AARP Eye Center
Many nutrition experts make a point to not demonize any particular type of food. But let's get real — if you're eating for health, there's less room on your plate for some foods than others. With evolving nutrition science and conflicting messages about what's healthy and what's not, it can be a challenge to figure out which things you'd be better off skipping. We took a close look at some of today's most feared foods to figure out what you need to know.
You've probably heard that too much meat — especially red meat — is not good for your heart. But as the meat-heavy paleo and keto diets have grown in popularity, it's become hard to avoid people piling their plates high with (bunless) burgers and bacon in the name of good health.
AARP Membership — $12 for your first year when you sign up for Automatic Renewal
Get instant access to members-only products and hundreds of discounts, a free second membership, and a subscription to AARP The Magazine.
The research on meat and health, however, suggests we stay cautious. When healthy adults upped their red meat consumption by as little as a half serving per day over an eight-year period, they were 10 percent more likely to die prematurely over the next eight years compared with people who hadn't increased the amount of red meat they ate, according to researchers at Harvard School of Public Health who tracked the diets of more than 80,000 adults. Cutting back on red meat, while eating more foods like nuts, fish, poultry without the skin, eggs, whole grains, or vegetables, however, was linked with lower risk of death. In other studies, cutting back on processed meats such as bacon and sausage has been shown to notably lower mortality risk.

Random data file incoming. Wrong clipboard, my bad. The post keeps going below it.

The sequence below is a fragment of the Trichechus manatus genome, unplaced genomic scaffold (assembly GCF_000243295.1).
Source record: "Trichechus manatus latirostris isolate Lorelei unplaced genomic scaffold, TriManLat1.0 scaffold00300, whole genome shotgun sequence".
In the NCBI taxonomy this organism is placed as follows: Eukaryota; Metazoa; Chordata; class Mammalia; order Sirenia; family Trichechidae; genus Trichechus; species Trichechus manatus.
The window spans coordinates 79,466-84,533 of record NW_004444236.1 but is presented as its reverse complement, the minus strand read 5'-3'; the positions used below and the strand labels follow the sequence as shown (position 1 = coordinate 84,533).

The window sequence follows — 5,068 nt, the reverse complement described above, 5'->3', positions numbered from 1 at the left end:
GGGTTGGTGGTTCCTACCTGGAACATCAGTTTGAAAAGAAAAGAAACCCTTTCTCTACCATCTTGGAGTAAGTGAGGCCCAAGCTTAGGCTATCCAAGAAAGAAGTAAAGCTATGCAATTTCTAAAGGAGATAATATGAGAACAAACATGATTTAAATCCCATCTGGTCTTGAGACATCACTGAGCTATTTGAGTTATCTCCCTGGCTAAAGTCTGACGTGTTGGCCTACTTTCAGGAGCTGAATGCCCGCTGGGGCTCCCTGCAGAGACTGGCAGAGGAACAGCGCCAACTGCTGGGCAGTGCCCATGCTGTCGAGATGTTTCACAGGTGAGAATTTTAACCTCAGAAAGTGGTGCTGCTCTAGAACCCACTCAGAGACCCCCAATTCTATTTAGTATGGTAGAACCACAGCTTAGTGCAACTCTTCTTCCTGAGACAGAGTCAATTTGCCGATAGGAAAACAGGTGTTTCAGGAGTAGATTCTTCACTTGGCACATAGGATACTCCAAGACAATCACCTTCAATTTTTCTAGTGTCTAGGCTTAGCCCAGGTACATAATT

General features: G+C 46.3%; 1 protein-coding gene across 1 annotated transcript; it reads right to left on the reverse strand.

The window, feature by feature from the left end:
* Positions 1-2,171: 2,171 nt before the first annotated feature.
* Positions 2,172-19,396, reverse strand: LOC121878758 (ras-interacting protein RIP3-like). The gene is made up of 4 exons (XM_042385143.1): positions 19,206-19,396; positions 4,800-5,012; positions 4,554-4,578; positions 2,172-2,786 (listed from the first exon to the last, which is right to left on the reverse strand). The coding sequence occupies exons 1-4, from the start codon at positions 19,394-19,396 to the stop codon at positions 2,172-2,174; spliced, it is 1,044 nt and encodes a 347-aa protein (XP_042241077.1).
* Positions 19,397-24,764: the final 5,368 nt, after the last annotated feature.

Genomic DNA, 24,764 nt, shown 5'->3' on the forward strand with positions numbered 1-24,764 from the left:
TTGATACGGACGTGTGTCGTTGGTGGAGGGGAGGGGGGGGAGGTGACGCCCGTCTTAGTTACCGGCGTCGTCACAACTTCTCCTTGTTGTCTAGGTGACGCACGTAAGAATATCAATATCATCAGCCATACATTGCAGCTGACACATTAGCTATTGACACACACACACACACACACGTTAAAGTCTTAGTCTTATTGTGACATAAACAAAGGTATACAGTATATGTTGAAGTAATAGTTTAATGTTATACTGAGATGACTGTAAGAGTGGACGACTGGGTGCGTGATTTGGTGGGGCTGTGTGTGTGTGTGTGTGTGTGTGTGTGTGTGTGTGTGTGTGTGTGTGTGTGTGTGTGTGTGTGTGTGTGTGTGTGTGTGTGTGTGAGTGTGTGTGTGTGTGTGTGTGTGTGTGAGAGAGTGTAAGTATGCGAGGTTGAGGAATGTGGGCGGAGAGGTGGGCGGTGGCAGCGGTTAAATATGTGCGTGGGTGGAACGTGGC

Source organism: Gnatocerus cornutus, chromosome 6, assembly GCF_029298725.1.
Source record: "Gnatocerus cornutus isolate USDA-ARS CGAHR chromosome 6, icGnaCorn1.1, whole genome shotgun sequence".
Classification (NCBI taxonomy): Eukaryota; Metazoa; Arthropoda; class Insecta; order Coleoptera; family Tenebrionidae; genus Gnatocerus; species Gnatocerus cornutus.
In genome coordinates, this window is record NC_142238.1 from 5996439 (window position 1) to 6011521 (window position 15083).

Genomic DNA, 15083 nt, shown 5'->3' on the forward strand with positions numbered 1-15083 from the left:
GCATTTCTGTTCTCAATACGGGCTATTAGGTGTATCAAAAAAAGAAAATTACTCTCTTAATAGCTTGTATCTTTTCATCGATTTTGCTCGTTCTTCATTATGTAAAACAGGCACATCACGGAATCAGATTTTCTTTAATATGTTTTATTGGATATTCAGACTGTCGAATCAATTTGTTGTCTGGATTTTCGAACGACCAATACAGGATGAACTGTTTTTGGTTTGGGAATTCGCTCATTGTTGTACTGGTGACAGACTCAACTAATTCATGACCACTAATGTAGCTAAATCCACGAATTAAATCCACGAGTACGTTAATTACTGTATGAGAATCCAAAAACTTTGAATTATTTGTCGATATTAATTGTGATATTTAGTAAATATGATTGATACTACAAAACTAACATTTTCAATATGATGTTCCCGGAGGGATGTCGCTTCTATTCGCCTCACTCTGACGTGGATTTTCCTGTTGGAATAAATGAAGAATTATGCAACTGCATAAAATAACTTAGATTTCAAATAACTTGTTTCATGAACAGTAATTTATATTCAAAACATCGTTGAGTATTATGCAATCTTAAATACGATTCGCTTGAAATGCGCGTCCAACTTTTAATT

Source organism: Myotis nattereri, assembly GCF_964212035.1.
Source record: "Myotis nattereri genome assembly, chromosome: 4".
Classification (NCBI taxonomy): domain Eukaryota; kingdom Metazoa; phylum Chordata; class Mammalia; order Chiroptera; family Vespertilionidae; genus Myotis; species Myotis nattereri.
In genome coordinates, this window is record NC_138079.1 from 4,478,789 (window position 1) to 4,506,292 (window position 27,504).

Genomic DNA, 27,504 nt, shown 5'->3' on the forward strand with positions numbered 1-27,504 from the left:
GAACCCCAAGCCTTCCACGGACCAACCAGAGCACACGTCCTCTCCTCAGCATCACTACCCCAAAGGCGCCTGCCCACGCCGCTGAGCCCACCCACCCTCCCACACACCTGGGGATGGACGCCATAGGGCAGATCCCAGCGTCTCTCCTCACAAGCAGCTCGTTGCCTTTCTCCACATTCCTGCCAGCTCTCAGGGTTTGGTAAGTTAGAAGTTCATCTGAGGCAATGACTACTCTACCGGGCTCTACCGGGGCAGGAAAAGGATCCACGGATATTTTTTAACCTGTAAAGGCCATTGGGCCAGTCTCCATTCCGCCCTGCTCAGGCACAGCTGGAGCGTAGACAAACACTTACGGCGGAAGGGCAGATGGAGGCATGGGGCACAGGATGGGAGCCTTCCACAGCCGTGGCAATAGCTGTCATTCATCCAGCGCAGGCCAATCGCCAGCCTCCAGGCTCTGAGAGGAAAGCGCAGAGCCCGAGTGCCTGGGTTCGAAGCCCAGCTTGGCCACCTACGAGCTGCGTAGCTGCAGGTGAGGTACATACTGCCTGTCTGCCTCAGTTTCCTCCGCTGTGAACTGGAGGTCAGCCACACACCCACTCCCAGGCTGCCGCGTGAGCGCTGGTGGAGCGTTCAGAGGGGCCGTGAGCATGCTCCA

As for the presumption that white meat is always healthier, it may not be — at least when it comes to your cholesterol. When healthy men and women ate diets focused on red meat, white meat or non-meat protein for four weeks each, their LDL and total cholesterol were equally elevated after both meat diets — and higher than after the non-meat weeks — according to research published in the American Journal of Clinical Nutrition. In other words, there was no cholesterol-lowering benefit to white meat over red.
Skip it? “Protein is important, but a little goes a long way,” says Joan Salge Blake, a clinical associate professor of nutrition at Boston University. If you do choose meat as your protein source, remember that three ounces — around the size of a deck of cards — is one serving. And be sure to choose plenty of other proteins such as fish and plant-based foods like beans and tofu throughout the week as well.
The average American eats the equivalent of 17 teaspoons of added sugar per day, according to U.S. government data — that's around double the limit suggested by the American Heart Association (the AHA recommends men cap their intake at 9 teaspoons per day; women a mere 6). Even if you're not in the habit of pouring it into your coffee or using it to doctor up your morning oatmeal, you may still be taking in more sugar than you think. Much of the added sugar in our diets is hidden in unexpected foods like cereals, yogurt, bread and tomato sauce, say experts.